The City Watchdog has been urged to act against payday lenders which can’t justify their high charges.
Which? has called on the Financial Conduct Authority to investigate lenders accused of having excessive default fees.
Richard Lloyd, executive director at Which? said: “It’s outrageous that lenders are charging excessive fees which tip people into further debt.”
The consumer group’s investigation uncovered 10 payday lenders with default fees of £20 or more. Four actually charge £25 and above, while Britain’s most-profitable payday lender Wonga has the highest default fee at £30.
Many other payday lenders get by with significantly lower default charges of £12. Back in 2006, the Office of Fair Trading found that penalty charges for credit cards should be no more than £12, unless there are exceptional factors.
Which? believes that excessive default fees are unlawful under the Unfair Terms in Consumer Contracts Regulations 1999, which state it is unfair for consumers to be charged a disproportionately high fee if they are in breach of contract.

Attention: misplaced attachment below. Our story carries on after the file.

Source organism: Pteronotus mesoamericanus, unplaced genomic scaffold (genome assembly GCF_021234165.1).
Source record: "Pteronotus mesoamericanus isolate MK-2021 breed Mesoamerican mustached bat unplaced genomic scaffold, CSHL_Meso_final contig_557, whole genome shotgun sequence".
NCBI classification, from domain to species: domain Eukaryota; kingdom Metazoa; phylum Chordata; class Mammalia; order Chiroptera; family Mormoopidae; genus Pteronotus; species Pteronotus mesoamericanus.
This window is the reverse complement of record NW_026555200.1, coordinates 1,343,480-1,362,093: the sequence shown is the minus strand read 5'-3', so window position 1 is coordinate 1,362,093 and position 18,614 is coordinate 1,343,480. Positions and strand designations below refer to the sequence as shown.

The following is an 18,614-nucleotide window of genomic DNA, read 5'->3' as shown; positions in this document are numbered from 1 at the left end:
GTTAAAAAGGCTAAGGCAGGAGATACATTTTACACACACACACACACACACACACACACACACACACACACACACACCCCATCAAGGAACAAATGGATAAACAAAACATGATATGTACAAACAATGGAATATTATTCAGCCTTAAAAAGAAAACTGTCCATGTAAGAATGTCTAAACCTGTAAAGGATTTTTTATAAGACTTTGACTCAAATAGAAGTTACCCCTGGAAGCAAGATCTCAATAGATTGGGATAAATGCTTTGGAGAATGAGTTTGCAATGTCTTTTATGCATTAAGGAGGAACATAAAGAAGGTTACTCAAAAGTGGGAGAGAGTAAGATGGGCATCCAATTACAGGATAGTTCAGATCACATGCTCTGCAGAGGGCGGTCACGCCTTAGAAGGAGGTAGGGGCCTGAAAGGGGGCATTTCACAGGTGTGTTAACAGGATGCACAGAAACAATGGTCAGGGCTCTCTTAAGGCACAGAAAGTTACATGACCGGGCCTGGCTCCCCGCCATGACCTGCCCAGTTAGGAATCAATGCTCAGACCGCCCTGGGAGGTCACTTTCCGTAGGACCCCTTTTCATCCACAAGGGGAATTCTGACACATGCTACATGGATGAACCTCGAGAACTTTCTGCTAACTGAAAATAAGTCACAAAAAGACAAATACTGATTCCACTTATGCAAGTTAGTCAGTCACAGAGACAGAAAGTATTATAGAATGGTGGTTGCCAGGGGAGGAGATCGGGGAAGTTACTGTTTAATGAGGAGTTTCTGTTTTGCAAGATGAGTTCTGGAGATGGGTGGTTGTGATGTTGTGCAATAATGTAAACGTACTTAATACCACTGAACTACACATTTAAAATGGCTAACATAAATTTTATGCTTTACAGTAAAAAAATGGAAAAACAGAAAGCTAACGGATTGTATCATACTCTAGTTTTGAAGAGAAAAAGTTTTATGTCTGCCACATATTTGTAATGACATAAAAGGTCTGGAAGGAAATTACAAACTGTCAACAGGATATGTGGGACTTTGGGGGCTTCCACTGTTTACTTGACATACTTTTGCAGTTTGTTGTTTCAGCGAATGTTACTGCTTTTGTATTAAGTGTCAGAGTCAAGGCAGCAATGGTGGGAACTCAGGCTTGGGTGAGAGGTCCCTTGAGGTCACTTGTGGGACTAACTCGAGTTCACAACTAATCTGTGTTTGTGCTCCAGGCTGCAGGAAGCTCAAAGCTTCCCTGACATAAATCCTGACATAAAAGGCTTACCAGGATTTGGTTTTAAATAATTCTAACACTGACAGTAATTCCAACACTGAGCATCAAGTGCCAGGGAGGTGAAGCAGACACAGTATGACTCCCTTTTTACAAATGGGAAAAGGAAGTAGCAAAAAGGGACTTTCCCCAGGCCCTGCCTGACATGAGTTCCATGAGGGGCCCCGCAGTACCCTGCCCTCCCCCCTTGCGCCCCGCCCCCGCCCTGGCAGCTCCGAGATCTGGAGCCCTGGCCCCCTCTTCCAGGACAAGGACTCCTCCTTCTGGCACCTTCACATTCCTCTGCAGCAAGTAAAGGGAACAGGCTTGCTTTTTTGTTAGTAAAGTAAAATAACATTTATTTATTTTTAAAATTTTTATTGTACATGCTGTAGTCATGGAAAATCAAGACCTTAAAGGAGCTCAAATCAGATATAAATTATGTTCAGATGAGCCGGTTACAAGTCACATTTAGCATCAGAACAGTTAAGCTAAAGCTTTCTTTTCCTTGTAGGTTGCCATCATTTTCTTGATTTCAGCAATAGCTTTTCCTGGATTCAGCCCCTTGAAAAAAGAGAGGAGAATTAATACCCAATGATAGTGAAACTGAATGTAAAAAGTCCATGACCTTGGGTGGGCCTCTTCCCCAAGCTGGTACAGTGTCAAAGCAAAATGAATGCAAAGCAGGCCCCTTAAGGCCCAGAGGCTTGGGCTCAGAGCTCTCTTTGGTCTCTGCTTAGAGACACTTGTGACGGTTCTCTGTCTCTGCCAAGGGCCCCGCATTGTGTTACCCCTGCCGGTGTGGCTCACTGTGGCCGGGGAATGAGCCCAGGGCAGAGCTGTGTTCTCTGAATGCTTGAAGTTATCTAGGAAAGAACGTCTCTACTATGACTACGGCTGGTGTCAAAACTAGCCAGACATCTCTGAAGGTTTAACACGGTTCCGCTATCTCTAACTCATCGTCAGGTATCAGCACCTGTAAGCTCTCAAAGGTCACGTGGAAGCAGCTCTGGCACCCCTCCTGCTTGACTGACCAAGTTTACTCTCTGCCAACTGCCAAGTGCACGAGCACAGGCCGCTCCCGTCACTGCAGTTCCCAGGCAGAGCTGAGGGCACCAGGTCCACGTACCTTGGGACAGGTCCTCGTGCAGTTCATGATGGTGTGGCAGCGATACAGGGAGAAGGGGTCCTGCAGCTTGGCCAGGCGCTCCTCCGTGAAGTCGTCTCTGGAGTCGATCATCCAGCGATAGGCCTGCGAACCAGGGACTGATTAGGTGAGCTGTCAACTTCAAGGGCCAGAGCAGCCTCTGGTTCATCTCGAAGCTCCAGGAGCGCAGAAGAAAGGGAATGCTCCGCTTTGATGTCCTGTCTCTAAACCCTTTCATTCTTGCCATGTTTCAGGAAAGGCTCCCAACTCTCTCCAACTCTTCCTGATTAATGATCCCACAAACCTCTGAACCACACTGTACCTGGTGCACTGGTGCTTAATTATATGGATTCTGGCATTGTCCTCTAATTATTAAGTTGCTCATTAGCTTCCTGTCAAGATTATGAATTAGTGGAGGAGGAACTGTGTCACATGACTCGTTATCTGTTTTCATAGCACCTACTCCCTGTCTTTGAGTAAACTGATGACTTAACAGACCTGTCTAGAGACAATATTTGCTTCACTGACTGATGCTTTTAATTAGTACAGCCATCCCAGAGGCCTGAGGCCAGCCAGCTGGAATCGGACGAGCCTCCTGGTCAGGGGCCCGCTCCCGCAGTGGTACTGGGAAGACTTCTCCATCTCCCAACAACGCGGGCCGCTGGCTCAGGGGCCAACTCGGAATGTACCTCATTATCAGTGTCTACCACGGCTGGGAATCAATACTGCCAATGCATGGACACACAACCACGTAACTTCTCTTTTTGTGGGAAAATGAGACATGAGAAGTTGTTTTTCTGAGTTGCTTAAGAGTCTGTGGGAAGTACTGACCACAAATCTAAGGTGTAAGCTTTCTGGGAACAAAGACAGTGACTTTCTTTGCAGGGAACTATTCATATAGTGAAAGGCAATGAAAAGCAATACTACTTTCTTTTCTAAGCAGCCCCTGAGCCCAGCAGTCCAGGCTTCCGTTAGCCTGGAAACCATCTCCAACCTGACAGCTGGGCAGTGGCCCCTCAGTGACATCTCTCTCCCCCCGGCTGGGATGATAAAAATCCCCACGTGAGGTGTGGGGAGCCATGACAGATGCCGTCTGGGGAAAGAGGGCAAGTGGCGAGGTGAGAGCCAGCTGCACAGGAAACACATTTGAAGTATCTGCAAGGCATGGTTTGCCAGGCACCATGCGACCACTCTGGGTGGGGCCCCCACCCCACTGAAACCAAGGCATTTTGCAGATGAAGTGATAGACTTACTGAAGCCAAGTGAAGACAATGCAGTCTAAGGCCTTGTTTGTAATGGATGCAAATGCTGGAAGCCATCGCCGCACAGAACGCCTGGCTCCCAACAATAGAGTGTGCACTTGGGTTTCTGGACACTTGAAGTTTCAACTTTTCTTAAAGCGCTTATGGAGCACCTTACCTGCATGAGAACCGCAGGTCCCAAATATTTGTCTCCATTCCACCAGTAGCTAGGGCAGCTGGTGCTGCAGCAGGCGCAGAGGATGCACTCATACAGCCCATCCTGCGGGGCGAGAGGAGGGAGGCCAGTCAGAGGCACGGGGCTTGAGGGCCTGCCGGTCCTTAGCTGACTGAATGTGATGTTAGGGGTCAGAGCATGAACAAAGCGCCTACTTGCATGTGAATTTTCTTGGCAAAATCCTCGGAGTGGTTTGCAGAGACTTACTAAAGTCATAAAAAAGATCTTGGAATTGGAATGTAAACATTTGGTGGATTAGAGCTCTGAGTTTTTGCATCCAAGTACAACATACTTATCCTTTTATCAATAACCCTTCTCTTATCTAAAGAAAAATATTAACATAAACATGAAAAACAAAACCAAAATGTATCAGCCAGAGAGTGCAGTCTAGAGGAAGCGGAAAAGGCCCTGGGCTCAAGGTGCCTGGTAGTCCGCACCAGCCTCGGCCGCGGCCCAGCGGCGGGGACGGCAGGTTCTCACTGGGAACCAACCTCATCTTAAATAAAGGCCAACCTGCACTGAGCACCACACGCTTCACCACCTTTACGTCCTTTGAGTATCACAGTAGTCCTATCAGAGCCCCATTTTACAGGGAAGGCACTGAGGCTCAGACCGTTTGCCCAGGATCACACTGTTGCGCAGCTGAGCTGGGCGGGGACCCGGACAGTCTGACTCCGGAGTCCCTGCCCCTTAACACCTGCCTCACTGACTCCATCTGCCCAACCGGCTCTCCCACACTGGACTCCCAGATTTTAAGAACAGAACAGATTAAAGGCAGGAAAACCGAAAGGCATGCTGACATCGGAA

Default fees should be no higher than the administrative costs associated with dealing with the default, the consumer body argues.
It has called for the FCA to introduce a cap on the level that firms can charge in default fees, as part of the cap on the total cost of credit planned for January 2015.
"These fees should be fair, proportionate and only reflect lenders’ costs," said Richard Lloyd. "Payday lenders have failed to produce any evidence to justify their excessive fees since we challenged them so it is now time for the regulator to step in."